Where it’s from? Mahseer is located in the centre of Assam, Northeast India, on the North bank of the Brahmaputra River in the district of Sonitpur, 20 minutes from the ancient city of Tezpur and 2hrs away from Kaziranga National Park. It is a beautiful oasis set in the midst of the Balipara division of Addabarie Tea Estate. Assam tea is mostly grown at or near sea level and is known for its body, briskness, malty flavour, and strong, bright colour.
How our drink hits the senses? Whilst sitting dry in its container waiting to become your BRUU, Diamond Black has such a floral hit. And that hit carries through as the water lands and infuses. Gradually the black tea makes an appearance. Blending! BRUUing!
The taste journey : Such an intelligent blend. The two potions combine perfectly and the order in which the palate senses each flavour leaves you wanting another sip.
Flavors: Bergamot, Tea
A second review, now i´ve taken it a few more times : mango clearly in nose, but once steeped, the tea has a greener, grassy aroma, also present in taste, with some added – subtle – citrus rounding it off. Fresh and spring-like indeed.
Flavors: Citrusy, Grass, Green, Mango
This is a tea I have been using since a while now, and it seems I just have one more cup left. I bought it in a small tea shop in Pau, France (where I used to live), and cf another tea I bought there, I assume its origin is Dammann Frères as somebody on Steepster said it could well be.
In another tasting note I wrote that I´m quite fussy about orange flavoured teas. Nothing seems to come close to the taste of a real orange, and I don´t like it to overwhelmingly smell/taste as orange zest either. I love fresh oranges (and anything that comes close, like a good clementine), but a blood orange is really the top. The extra acidity of a good blood orange makes it so refreshing (as a matter of fact, when I juice oranges which are rather sweet I tend to add a lemon or a grapefruit to get the acidity up), in my opinion.
I bought the tea for it being blood orange flavoured, and although its original aroma´s have gone, this can still be noticed when brewing the black tea : it´s primarily a black tea, with the blood orange acidity coming through in the finish. Another positive note : there´s nothing artificial about the flavour. I really should try to get another bag or tin of this tea, to refresh my observations about the tea. So long, one more cup to go ;-)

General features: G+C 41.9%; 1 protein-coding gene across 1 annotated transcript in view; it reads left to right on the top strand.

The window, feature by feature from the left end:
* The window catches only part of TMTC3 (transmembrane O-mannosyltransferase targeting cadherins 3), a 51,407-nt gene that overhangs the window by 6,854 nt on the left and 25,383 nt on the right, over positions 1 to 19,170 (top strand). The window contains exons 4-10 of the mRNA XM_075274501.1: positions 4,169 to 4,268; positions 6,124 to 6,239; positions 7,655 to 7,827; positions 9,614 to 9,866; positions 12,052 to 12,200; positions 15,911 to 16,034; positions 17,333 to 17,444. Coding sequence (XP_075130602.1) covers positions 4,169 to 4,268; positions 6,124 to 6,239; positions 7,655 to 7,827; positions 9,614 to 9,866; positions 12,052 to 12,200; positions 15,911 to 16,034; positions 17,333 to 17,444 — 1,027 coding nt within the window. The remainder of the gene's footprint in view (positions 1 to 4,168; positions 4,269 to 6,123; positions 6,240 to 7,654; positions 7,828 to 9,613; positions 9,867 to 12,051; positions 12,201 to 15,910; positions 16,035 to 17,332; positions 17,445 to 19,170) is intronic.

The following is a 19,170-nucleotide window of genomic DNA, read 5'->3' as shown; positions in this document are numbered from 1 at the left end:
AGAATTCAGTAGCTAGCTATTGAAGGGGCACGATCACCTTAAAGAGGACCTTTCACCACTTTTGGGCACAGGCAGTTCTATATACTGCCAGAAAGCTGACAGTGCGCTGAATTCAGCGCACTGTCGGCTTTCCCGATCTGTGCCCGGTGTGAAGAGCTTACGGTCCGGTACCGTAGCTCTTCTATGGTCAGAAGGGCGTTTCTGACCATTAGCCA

Flavors: Blood orange, Tea
A lot of people adore the combination of orange with let´s say chocolate (my brother is a big fan of Pim´s Cakes, for instance), or vanilla, and that´s great, but according to me no combination is as good as …a simple orange itself! Needless to say, I´ve encountered very few orange teas I really like. This 75% green tea (with white tea completing the blend) might be one I can enjoy more than once ;-) …and it truly smells like when peeling a ripe orange!
From Bruu´s website :
What it is? A premium blend with the aroma combination of oranges and vanilla. Deep red rose buds, bright carrot shreds and golden orange triangles will lighten up your day.
Why we love it : Teas have been selected very cleverly to create a subtle blend here. We’re pleased with this one, we think you will be too.
Where it’s from : Green tea from Kawane, Japan. Located on the mountainside on the upper stream of Oi river, Kawane is famous for producing refined, deep-steamed Sencha (green tea). Around this area, there is a nostalgic steam locomotive that still operates on the Oigawa Railway. Take the train to see the huge tea plantation from aboard, or get off the train to capture the lush scenery of this tea plantation as a backdrop to the whimsical black locomotive. Surrounded in mountains, Kawane features no shortage of unforgettable natural scenery.
How our drink hits the senses : Imagine the scent you get when you peel a ripe, juicy orange.
The taste journey : A taste with sweet notes and a special finish. A real pleasure without caffeine.
Flavors: Orange, Orange Blossom, Orange Zest